The Low Down on Eating Gluten Free – PART TWO

If you’ve been following my blog or social media, you’ve probably noticed that I follow a Gluten Free diet. While I’ve gotten used to eliminating gluten from my diet, unfortunately, unlike other food choices that I choose to make, this is not one of them. I was diagnosed with Celiac, a genetic, autoimmune disease that triggers an immune reaction to eating gluten (a protein found in wheat, rye and barley), almost 15 years ago. My doctors struggled for years trying to diagnose me, but the good news is, Celiac is much more well known and easier to diagnose now. With that being said, I get a lot of questions from people who are newly diagnosed and/or following a gluten free diet to take advantage of health benefits associated with other diseases. It usually sounds something along the lines of “Help! – You were the first person I knew that had Celiac” – haha, seriously though.

I’ve written a couple of posts on this topic before, but recently one of my good friends approached me about starting her gluten free journey and I figured what better time to compile a list of my favorite gluten friendly places from restaurants to markets (and a few tips sprinkled in between).

Have any others that you recommend – let me know!

Groceries

I’m seriously so appreciative of the progress made over the past 15 years in regards to the availability of gluten free alternatives like flour, bread, and pasta. Back then, if you wanted to get gluten free pasta, your option was to find a natural foods store and pay upwards of $5 per box for pasta that you hoped didn’t fall apart. Through trial and error I found brands that I liked, like Tinkyada – but that still didn’t solve the problem that these GF alternatives costed in some cases five times as much as the traditional, gluten options. Fast forward to today, you can find gluten free pasta in almost any grocery store (including places like Target and Walmart) and mega brands like Barilla have their own GF varieties which has significantly driven the price of these products down.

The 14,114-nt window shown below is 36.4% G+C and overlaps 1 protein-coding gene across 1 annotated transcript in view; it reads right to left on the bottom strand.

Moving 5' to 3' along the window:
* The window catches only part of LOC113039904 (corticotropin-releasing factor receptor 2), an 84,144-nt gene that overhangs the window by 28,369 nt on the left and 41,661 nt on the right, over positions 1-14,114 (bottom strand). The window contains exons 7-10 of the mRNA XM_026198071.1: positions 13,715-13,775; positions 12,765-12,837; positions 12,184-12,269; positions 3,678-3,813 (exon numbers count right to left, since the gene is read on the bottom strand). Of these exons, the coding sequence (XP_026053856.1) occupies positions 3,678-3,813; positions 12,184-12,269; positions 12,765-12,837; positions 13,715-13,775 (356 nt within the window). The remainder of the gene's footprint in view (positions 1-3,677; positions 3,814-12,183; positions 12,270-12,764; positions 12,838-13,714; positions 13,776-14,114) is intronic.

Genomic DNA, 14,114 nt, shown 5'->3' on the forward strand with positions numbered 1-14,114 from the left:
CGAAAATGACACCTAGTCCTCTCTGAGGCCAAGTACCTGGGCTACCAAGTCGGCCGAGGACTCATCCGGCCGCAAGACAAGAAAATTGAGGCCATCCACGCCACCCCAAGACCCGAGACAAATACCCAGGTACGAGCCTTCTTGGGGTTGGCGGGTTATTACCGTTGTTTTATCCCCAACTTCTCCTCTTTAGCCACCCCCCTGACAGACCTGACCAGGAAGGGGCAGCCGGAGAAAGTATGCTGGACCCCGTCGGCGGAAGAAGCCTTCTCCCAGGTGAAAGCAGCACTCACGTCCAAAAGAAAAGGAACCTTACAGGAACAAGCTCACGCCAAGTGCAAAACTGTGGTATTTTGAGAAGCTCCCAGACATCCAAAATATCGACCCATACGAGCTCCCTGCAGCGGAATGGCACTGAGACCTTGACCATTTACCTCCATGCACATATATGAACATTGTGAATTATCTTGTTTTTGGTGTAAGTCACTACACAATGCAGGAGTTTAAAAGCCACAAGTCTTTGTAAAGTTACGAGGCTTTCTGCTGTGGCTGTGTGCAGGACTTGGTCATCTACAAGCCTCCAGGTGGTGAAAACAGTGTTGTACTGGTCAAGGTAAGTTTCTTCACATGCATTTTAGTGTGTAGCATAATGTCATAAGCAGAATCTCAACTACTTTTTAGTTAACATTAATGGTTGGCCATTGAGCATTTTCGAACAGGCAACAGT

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With that being said, below are some of my favorite places to grab gluten free groceries – and why!

Sprouts. Sprouts has a great selection of gluten free flours, baking mixes, cookies/crackers and bread including my current favorite, Little Northern Bakehouse.

Trader Joes. Some of my favorite TJ’s items come from the freezer section – frozen brown rice and cauliflower gnocchi. Quick and easy staples for GF dinner.

Wegmans. Similar to Sprouts, Wegmans also has a great section of gluten free alternatives. In their designated gluten free section you can find a variety of cookies/crackers, pasta, snack mixes and baking mixes. They also have a large selection of gluten free food in their freezer section ranging from pizzas to muffins and dessert.